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1990 U. Ill. L. Rev. 231 (1990)
Social Propositions and Common Law Adjudication

handle is hein.journals/unilllr1990 and id is 239 raw text is: SOCIAL PROPOSITIONS AND
THE NATURE OF THE COMMON LAW by Melvin A. Eisenberg.
Cambridge: Harvard University Press, 1988, 204 pp. (hardcover).
Reviewed by Stephen M. Bainbridge*
In his ambitiously titled book, The Nature of the Common Law, Pro-
fessor Melvin Eisenberg's stated goal is to develop the institutional prin-
ciples that govern the way in which the common law is established in our
society.' In doing so, Eisenberg tackles a host of topics. Among other
things, he addresses the functions of courts in American society, modes
of legal reasoning, and the process of overturning prior precedents. Yet
Eisenberg never loses sight of his central thesis, namely, that all com-
mon law cases are decided under a unified methodology, and under this
methodology social propositions always figure in determining the rules
the courts establish and the way in which those rules are extended, re-
stricted, and applied.2 His masterful defense and exposition of this the-
sis makes The Nature of the Common Law a significant addition to the
body of common law jurisprudence.
To say that courts should and do rely on social propositions in de-
ciding (at least some) common law cases is hardly new. Eisenberg's con-
tribution comes in mapping a coherent course between the Scylla and
Charybdis of modern jurisprudence. He explicitly rejects theories claim-
ing that some cases can be decided without reference to social proposi-
tions. On the other hand, Eisenberg also rejects theories claiming that
* Assistant Professor, University of Illinois College of Law. B.A. 1980, Western Maryland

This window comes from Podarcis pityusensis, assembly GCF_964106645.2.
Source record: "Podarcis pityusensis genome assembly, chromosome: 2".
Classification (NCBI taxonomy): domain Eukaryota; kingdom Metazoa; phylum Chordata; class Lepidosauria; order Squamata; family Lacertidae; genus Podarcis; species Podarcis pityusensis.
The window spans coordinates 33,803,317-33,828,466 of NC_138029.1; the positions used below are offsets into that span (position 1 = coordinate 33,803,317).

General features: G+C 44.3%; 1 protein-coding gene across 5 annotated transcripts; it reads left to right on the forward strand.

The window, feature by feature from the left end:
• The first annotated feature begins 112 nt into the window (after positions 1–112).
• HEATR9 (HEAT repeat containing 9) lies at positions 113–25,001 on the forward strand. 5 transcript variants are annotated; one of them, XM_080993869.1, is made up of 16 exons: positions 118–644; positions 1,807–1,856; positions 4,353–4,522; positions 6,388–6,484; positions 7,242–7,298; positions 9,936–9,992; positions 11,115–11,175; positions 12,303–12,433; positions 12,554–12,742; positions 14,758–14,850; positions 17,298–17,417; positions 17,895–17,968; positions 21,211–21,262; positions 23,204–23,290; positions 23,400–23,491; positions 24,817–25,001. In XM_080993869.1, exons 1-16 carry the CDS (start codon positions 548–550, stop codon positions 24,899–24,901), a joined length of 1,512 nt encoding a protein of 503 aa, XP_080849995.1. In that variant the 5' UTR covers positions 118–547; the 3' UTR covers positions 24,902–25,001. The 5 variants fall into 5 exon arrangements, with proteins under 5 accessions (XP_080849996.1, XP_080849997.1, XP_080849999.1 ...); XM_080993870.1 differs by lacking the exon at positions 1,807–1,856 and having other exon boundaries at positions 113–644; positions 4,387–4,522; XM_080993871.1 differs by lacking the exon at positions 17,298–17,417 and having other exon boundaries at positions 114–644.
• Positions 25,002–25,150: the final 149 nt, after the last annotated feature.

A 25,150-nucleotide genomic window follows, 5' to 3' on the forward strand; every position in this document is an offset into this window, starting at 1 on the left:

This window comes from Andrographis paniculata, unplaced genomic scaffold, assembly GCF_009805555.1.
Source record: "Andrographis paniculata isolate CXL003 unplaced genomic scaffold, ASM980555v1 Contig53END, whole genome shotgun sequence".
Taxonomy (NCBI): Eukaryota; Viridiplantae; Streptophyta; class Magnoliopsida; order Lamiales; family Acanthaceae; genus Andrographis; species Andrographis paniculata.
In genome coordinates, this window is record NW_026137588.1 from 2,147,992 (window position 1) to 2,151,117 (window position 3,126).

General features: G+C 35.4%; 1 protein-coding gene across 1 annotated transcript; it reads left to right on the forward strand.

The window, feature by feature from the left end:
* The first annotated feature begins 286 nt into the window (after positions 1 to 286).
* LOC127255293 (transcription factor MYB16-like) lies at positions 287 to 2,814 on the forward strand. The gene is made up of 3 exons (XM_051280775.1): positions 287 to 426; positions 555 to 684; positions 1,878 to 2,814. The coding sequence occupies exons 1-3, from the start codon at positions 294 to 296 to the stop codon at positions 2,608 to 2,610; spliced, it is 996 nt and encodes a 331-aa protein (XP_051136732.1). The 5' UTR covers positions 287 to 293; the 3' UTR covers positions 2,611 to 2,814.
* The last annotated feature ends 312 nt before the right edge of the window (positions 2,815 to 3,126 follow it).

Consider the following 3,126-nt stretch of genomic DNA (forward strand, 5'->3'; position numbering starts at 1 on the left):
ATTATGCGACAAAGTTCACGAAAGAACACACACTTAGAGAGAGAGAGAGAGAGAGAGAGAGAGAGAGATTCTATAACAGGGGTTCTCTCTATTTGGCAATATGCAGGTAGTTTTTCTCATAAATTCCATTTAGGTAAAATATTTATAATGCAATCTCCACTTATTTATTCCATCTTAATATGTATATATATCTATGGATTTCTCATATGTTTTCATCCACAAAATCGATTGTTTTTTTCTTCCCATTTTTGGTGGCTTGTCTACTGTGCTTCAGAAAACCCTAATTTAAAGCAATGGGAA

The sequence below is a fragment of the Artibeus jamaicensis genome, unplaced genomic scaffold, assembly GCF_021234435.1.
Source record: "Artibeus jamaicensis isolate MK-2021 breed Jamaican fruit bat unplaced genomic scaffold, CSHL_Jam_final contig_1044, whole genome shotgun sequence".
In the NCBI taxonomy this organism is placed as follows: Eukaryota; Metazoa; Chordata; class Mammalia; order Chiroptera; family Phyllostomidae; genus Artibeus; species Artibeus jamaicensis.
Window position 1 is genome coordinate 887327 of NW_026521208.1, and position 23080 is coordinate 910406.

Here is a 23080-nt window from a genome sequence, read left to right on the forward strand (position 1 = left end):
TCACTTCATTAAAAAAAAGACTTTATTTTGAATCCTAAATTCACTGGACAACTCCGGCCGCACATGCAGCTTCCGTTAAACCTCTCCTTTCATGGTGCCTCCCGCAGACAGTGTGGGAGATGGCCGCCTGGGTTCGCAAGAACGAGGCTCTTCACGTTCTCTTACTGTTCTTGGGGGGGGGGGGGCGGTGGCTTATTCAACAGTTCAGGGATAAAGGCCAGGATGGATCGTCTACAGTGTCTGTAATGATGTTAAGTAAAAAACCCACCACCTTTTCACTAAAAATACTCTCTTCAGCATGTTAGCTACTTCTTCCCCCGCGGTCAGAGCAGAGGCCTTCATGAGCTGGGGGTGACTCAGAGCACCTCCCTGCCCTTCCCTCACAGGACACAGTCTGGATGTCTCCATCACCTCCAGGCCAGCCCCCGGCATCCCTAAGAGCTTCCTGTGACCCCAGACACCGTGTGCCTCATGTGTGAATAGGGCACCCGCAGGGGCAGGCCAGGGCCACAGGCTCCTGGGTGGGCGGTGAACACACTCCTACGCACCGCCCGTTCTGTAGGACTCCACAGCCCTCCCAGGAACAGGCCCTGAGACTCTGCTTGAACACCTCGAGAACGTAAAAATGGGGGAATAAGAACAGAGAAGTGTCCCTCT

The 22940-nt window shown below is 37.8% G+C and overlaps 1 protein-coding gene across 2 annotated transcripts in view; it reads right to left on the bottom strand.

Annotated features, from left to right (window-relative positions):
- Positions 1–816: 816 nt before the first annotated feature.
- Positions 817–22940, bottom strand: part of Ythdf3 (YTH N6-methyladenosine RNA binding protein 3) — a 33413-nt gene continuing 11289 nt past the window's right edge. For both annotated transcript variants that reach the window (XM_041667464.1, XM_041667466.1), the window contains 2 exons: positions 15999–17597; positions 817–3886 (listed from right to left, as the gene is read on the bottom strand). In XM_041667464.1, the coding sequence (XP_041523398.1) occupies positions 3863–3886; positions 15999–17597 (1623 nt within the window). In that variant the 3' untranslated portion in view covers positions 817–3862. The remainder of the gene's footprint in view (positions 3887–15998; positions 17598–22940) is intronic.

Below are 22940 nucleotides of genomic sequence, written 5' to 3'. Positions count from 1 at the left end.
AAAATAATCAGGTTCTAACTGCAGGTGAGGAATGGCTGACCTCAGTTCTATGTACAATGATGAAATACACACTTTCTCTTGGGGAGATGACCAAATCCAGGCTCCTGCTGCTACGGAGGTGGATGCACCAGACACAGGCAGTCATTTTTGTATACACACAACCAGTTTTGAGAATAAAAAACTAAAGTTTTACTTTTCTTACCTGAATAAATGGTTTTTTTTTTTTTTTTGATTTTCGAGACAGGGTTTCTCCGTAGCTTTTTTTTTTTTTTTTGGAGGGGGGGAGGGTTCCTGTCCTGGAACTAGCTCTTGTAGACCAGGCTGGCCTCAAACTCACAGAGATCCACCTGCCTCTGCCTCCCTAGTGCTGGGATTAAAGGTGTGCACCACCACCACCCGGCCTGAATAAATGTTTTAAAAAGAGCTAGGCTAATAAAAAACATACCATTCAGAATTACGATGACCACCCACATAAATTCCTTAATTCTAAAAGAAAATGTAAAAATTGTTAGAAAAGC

College; M.S. 1983, University of Virginia; J.D. 1985, University of Virginia.
I wish to thank my colleagues Ron Rotunda and Tom Ulen for their helpful commenta
1. M. EISENBERG, THE NATURE OF THE COMMON LAW 1 (1988). For Eisenberg the com-
mon law consists of the rules that would be generated at the present moment by application of the
institutional principles of adjudication. Id. at 154. He refers to this as the generative conception
of the common law. Id. A necessary c6rollary of this conception is the notion that the common law
is comprehensive-all legal issues have an answer that can be divined through correct application of
the principles of adjudication. Id. at 159.
2. Id. at 2-3. Eisenberg describes three categories of social propositions: moral norms, poli-
cies, and experiential propositions. Moral norms characterize conduct as right or wrong. Id. at 14-
26. Policies characterize states of affairs as good or bad in light of the general welfare of society. Id.
at 26-37. Experiential propositions focus on the way the world works. Id. at 37-42. In contrast,
doctrinal propositions are statements of legal rules derived from statutes, judicial precedents, and the
academic literature. Id. at 1.

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